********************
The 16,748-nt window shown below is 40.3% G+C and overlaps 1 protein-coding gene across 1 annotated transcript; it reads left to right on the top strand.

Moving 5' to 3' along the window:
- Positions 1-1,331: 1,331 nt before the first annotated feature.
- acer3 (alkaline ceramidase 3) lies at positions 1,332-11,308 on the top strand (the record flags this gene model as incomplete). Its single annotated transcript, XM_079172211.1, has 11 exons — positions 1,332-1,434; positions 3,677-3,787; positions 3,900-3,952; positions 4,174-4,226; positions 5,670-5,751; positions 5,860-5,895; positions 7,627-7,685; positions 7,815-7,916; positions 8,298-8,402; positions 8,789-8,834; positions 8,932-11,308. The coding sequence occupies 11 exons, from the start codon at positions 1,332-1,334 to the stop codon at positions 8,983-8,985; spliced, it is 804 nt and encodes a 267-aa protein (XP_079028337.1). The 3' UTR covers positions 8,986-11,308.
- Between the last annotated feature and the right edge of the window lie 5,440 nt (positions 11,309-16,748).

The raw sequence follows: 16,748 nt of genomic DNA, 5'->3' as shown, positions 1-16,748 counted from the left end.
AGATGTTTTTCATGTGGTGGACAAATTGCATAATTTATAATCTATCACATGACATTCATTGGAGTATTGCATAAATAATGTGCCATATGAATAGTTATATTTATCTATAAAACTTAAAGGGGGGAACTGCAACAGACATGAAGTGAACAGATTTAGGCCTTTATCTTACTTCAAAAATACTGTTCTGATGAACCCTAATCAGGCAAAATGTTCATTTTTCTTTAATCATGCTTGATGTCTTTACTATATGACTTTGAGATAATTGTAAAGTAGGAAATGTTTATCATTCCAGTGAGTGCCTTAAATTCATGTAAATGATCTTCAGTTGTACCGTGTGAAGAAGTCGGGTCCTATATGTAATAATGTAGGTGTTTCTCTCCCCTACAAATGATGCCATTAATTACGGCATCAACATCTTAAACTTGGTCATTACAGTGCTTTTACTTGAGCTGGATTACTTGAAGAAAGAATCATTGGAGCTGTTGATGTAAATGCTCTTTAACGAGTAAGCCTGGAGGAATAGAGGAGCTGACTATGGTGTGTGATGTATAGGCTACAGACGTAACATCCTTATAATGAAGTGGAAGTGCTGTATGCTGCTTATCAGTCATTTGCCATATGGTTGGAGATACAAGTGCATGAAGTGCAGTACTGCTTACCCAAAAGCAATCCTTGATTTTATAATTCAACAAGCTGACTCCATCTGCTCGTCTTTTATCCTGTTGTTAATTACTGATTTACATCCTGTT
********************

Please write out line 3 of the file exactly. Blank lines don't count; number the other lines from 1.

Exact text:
- Positions 1-1,331: 1,331 nt before the first annotated feature.